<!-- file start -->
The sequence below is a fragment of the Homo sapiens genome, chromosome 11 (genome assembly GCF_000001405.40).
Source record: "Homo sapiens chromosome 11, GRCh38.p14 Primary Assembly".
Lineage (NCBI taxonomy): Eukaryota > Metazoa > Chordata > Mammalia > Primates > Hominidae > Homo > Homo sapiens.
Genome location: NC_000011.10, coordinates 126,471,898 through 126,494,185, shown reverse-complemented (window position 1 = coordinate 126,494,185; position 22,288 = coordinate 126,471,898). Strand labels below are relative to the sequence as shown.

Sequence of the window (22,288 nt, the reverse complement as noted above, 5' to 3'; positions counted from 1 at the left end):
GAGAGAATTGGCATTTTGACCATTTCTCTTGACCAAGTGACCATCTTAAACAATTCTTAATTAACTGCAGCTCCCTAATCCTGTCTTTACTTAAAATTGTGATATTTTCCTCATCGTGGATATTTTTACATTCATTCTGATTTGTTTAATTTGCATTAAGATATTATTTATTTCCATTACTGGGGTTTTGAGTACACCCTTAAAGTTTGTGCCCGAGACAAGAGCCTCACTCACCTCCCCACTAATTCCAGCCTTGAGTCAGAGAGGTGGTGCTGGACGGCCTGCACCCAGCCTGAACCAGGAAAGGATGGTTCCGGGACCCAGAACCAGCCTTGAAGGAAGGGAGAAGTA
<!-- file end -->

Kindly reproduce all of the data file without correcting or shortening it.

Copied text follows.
The sequence below is a fragment of the Homo sapiens genome, chromosome 11 (genome assembly GCF_000001405.40).
Source record: "Homo sapiens chromosome 11, GRCh38.p14 Primary Assembly".
Lineage (NCBI taxonomy): Eukaryota > Metazoa > Chordata > Mammalia > Primates > Hominidae > Homo > Homo sapiens.
Genome location: NC_000011.10, coordinates 126,471,898 through 126,494,185, shown reverse-complemented (window position 1 = coordinate 126,494,185; position 22,288 = coordinate 126,471,898). Strand labels below are relative to the sequence as shown.

Sequence of the window (22,288 nt, the reverse complement as noted above, 5' to 3'; positions counted from 1 at the left end):
GAGAGAATTGGCATTTTGACCATTTCTCTTGACCAAGTGACCATCTTAAACAATTCTTAATTAACTGCAGCTCCCTAATCCTGTCTTTACTTAAAATTGTGATATTTTCCTCATCGTGGATATTTTTACATTCATTCTGATTTGTTTAATTTGCATTAAGATATTATTTATTTCCATTACTGGGGTTTTGAGTACACCCTTAAAGTTTGTGCCCGAGACAAGAGCCTCACTCACCTCCCCACTAATTCCAGCCTTGAGTCAGAGAGGTGGTGCTGGACGGCCTGCACCCAGCCTGAACCAGGAAAGGATGGTTCCGGGACCCAGAACCAGCCTTGAAGGAAGGGAGAAGTA